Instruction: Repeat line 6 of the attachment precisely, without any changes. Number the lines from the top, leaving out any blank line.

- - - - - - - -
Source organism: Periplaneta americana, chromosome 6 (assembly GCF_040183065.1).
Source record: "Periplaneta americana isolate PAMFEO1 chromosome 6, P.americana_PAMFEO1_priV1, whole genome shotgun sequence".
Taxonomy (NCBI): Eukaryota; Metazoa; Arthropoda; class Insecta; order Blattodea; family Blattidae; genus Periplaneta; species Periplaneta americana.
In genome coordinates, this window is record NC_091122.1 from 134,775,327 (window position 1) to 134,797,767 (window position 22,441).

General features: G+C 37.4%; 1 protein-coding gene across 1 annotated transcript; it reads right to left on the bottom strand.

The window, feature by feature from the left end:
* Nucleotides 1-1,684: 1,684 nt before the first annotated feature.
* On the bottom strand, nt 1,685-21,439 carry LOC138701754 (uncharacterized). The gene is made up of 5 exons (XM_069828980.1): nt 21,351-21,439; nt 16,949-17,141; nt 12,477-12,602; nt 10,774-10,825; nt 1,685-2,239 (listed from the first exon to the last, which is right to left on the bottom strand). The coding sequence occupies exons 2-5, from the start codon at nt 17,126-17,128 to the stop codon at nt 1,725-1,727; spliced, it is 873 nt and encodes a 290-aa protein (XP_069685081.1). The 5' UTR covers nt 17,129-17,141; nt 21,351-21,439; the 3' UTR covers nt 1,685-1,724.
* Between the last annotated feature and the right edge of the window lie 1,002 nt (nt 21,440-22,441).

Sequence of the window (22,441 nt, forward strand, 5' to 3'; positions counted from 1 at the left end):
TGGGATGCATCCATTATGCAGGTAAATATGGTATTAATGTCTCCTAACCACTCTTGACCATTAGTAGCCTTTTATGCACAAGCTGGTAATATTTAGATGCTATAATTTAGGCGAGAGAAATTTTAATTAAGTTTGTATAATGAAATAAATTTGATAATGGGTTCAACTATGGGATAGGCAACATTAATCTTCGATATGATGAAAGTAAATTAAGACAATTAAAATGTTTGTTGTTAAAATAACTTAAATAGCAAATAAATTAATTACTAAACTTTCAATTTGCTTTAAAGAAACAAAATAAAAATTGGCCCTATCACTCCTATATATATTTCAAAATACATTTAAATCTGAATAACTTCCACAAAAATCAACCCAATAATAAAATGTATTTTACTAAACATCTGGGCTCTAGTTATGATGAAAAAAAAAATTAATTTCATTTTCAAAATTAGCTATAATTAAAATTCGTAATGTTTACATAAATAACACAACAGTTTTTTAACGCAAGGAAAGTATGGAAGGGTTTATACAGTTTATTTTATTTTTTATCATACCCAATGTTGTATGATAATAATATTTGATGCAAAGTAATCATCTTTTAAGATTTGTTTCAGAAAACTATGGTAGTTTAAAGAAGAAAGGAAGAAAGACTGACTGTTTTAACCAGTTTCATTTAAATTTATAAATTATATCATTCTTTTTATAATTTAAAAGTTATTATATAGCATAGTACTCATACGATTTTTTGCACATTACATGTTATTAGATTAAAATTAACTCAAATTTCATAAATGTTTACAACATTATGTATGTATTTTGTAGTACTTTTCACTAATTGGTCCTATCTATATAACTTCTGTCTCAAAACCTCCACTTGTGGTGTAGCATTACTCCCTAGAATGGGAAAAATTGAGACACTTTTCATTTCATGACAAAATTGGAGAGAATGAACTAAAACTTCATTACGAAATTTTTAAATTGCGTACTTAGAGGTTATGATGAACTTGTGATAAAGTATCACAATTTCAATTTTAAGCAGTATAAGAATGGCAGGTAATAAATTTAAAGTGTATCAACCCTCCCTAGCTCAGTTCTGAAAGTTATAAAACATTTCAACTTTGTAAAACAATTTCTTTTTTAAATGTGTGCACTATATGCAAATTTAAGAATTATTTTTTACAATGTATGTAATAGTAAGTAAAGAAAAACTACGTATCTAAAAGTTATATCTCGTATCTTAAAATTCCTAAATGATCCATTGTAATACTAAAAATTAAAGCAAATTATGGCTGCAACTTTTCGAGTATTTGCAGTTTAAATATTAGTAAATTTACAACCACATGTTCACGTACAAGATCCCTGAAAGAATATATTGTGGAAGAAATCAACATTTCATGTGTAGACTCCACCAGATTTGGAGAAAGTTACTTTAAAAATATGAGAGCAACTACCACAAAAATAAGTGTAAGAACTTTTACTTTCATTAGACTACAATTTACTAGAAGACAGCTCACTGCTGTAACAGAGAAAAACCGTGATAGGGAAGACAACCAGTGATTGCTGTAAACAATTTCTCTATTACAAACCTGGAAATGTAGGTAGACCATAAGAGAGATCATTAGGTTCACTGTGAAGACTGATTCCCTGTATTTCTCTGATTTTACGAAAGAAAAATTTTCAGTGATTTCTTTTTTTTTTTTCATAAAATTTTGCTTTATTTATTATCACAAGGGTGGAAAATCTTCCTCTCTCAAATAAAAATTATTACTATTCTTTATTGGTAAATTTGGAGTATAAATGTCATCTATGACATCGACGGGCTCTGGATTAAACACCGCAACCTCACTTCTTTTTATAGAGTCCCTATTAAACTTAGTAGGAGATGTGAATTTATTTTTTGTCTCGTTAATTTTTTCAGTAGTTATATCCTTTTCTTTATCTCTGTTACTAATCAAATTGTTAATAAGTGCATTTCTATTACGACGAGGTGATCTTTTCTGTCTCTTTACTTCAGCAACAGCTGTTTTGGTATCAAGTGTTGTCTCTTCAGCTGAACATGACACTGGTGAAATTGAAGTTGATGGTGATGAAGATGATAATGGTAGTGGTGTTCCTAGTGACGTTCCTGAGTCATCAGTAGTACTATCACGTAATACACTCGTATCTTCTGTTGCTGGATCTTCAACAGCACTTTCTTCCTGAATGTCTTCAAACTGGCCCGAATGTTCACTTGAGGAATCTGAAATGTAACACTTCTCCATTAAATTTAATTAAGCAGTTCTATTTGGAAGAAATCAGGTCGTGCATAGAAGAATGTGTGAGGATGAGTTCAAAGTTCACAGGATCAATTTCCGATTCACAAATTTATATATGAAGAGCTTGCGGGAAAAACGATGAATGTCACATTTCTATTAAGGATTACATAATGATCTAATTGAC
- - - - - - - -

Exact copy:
The window, feature by feature from the left end: